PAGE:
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Explaining Magnetism

May 4, 2012

An email I received today:
First of all let me introduce myself… I am just finishing up my first year as a Physics teacher. I have come across a situation that I am a little bit stuck on trying to explain. I have been going through Electricity and Magnetism. Well, I should say that I have already taught this, but am now reviewing for the final exam, and I am coming back up to explaining what causes magnetism. I just don’t feel like I explained it clearly enough. When I try to explain Orbital magnets as well as Spin magnets I seem to struggle being clear in my explanation; how would you go about trying to explain this to High school seniors? If you could offer an explanation I would appreciate it. I am still trying to wrap my head around being clear in my explanations. I did not go to school for Physics; I did take a couple of classes and that qualified me to teach it. I want to be the best teacher I can be so that is why I am asking for some help. Once again I appreciate you taking the time to answer my questions.

My *way too long* of a response:

Thanks for the email. Congratulations on making your way through your first year teaching physics!

You’ve really opened a big issue, not only about magnetism, but about the nature of explanation and learning. My first suggestion in making progress through the big issue would be to watch and mull over this commentary by Richard Feynman, which is both about the nature of explanation and the nature of magnetic forces: http://www.youtube.com/watch?v=MO0r930Sn_8

I’d love to talk about the video. For me, the biggest issue in teaching is not having the best explanation, but in understanding the ways in which my students are going to come to learn new things from the things they already know. That means I need to know a lot about how they already think, understand things, and even how they come to settle upon things as being true or not. Only in this way can I know what the best explanation might look like for them. And at the end of the day, we have to pursue that explanation together.

Magnetism is notoriously funny. Some teaching physics friends of mine refer to “magnetism” as “turtles all the way down”. It’s a joke, but also true. Big magnets are made up of mid-size magnets, and those mid-size magnets are made of magnets that are tiny… and those made up of ones even tinier…and those magnets are made up of particles that are magnetic, those are made up of sub atomic particles that are magnetic. Starts to sound ridiculous, that our best explanation of magnets is that magnets are made up of magnets… but that’s all we have really.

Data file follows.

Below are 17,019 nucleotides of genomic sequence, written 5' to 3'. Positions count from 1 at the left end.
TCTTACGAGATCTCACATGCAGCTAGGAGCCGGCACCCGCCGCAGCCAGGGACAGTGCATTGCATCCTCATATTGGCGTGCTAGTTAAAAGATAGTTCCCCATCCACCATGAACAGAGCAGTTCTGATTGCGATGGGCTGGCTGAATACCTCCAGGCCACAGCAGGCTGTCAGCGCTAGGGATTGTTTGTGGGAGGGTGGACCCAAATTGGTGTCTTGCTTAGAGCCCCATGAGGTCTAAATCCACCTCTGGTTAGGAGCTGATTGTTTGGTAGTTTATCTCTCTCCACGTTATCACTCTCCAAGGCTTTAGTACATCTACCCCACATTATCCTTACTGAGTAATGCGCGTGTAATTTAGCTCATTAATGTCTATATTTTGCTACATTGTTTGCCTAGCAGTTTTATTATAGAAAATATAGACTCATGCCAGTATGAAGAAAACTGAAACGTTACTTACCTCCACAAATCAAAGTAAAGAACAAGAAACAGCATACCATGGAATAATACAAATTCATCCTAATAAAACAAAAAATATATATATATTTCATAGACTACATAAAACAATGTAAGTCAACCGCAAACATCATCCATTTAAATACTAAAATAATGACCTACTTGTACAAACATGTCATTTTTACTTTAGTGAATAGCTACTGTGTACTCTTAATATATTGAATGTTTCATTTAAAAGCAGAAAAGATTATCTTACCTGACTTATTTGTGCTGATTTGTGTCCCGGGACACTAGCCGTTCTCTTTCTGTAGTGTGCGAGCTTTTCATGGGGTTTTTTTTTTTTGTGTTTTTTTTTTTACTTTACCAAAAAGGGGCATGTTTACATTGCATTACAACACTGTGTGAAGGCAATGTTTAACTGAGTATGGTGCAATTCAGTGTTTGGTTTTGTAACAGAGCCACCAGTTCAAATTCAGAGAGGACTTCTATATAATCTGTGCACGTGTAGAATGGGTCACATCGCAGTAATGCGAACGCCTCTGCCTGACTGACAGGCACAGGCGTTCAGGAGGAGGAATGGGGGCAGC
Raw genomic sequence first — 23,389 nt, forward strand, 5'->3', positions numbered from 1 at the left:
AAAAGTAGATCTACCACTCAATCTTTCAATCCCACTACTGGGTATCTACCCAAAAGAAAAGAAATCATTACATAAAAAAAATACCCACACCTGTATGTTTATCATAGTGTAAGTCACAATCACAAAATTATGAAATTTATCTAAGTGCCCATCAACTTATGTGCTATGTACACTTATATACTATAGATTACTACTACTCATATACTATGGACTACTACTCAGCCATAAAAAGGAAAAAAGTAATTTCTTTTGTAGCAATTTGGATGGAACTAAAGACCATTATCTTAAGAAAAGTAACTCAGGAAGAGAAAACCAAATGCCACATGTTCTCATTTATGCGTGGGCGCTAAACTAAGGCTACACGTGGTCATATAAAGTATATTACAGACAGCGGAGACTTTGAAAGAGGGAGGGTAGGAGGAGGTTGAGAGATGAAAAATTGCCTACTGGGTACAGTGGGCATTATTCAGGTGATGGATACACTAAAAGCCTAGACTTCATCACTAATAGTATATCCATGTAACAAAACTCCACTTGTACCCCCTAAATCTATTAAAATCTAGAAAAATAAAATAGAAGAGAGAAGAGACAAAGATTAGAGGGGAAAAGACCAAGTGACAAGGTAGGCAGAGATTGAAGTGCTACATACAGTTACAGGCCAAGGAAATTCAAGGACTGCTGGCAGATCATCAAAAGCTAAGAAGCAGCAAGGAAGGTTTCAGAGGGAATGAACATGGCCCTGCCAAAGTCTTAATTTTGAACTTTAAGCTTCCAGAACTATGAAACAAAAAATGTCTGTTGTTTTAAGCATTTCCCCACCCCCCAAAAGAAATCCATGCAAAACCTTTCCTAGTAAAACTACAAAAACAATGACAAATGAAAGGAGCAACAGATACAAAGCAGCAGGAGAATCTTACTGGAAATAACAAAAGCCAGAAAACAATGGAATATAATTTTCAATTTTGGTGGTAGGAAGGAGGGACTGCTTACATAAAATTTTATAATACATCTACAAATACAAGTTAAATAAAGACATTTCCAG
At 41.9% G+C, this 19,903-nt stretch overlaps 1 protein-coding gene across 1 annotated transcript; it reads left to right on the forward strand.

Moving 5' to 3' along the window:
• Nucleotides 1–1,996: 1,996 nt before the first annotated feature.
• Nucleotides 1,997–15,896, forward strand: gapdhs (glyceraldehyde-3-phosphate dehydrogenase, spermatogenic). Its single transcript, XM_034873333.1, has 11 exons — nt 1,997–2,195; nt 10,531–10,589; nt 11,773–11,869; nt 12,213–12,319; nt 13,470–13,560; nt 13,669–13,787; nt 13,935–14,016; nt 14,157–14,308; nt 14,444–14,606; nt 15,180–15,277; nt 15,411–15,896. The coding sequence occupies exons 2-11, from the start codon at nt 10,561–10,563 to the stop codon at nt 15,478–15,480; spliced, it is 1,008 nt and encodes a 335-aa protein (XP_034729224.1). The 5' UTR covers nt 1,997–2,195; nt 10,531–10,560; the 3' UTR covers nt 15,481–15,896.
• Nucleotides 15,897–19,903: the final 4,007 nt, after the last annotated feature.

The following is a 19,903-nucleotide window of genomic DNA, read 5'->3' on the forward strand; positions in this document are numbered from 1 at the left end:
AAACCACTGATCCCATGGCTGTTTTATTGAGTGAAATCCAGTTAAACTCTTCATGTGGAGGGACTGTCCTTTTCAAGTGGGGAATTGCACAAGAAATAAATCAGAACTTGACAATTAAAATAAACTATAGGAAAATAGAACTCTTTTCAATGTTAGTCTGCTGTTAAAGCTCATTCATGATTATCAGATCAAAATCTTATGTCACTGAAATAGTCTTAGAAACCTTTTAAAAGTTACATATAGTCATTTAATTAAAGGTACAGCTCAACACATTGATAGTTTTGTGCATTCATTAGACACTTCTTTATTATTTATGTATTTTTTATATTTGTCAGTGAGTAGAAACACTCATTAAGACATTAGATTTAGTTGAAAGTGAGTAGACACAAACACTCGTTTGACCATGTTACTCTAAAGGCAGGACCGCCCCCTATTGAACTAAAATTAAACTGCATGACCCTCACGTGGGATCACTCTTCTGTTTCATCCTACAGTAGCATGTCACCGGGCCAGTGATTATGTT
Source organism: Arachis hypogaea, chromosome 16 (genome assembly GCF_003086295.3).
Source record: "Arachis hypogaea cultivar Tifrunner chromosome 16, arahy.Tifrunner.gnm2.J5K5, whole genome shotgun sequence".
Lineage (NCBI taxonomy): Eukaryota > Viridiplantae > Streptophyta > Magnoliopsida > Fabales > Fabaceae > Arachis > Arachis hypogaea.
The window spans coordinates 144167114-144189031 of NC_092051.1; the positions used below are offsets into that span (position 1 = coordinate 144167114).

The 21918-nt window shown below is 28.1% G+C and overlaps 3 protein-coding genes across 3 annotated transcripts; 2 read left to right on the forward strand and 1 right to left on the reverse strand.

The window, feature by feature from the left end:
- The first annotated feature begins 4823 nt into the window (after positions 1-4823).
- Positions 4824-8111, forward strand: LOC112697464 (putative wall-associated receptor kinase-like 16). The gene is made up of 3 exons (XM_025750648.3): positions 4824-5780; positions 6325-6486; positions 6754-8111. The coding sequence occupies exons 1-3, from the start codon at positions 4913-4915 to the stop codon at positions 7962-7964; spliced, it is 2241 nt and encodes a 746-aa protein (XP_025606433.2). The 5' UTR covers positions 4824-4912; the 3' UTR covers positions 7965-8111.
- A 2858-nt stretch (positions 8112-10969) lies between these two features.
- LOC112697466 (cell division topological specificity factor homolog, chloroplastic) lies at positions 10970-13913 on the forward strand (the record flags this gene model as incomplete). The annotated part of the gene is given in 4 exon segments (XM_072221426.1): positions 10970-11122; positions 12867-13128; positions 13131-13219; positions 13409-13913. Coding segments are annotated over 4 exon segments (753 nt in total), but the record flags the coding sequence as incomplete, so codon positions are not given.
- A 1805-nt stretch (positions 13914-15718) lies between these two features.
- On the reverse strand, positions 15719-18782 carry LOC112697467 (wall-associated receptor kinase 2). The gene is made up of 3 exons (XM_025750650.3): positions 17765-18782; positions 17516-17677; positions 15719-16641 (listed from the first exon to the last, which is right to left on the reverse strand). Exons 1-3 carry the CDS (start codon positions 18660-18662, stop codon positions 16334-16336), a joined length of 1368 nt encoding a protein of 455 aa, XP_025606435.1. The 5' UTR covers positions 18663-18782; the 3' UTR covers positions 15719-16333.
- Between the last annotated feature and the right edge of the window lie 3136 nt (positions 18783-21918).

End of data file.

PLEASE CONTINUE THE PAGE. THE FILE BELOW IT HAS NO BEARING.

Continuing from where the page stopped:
Of course, when tiny magnets work together, they can produce magnetic effects that are larger, or when not working together, they produce tiny or no magnetic effects. Why are those tiny things magnetic? I don’t really have good explanations for those things. But understanding that there are magnetic things, and that they can push and pull and twist on each other, and that they can arrange themselves in ways that amplify those pushes and pulls is pretty much everything to know. Then the devil’s in the details of figuring out what arrangements lead to what kind of effects. The really specific details are the tough work of undergraduate and graduate physics.

If you watched the video, you’ll see that Feyman’s point is that also that magnetism is not meant to be explained -it is meant to do the explaining. That’s a stance that he is taking–magnetism is a powerful idea to explain other things. The story of how we have come to accept magnetism as a true and worthwhile idea is really curious.  I know I probably haven’t satisfied your question, but it’s the best I can do.

What would you have written?

 

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One Comment leave one →
  1. May 5, 2012 8:36 pm

    What my students really asked: “Yeah, ok, magnetic stuff is made of magnetic domains. But what causes the domains to be magnetic?” What I really have said to students: “I don’t understand it fully either. If you feel like that stuff in the textbook about ‘magnetic domains’ is avoiding the issue of what causes this, I agree and I’m proud of you for noticing.” It interests me that your correspondent seems to be taking the approach that he understands it but can’t explain it clearly, while you’re taking the approach that you don’t fully understand it. I want to understand more, someday, about how people decide which one of those two responses to use.

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